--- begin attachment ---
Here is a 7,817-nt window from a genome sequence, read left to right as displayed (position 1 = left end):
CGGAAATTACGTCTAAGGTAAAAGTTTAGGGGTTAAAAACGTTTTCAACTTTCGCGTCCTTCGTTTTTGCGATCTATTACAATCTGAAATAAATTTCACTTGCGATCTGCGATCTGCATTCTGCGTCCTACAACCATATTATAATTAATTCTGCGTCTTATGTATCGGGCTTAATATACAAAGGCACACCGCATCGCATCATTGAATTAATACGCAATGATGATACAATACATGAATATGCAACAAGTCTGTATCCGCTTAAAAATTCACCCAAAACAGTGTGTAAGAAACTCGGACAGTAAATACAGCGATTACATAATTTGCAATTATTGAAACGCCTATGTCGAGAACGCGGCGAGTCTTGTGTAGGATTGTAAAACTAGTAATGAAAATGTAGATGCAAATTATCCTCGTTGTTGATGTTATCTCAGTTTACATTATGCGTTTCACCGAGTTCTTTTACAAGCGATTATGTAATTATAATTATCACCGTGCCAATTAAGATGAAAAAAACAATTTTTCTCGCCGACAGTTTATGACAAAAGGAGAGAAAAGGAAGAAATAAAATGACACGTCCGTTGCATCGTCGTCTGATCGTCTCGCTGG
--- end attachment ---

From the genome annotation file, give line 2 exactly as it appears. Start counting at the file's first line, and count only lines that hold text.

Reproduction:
CGGAAATTACGTCTAAGGTAAAAGTTTAGGGGTTAAAAACGTTTTCAACTTTCGCGTCCTTCGTTTTTGCGATCTATTACAATCTGAAATAAATTTCACTTGCGATCTGCGATCTGCATTCTGCGTCCTACAACCATATTATAATTAATTCTGCGTCTTATGTATCGGGCTTAATATACAAAGGCACACCGCATCGCATCATTGAATTAATACGCAATGATGATACAATACATGAATATGCAACAAGTCTGTATCCGCTTAAAAATTCACCCAAAACAGTGTGTAAGAAACTCGGACAGTAAATACAGCGATTACATAATTTGCAATTATTGAAACGCCTATGTCGAGAACGCGGCGAGTCTTGTGTAGGATTGTAAAACTAGTAATGAAAATGTAGATGCAAATTATCCTCGTTGTTGATGTTATCTCAGTTTACATTATGCGTTTCACCGAGTTCTTTTACAAGCGATTATGTAATTATAATTATCACCGTGCCAATTAAGATGAAAAAAACAATTTTTCTCGCCGACAGTTTATGACAAAAGGAGAGAAAAGGAAGAAATAAAATGACACGTCCGTTGCATCGTCGTCTGATCGTCTCGCTGG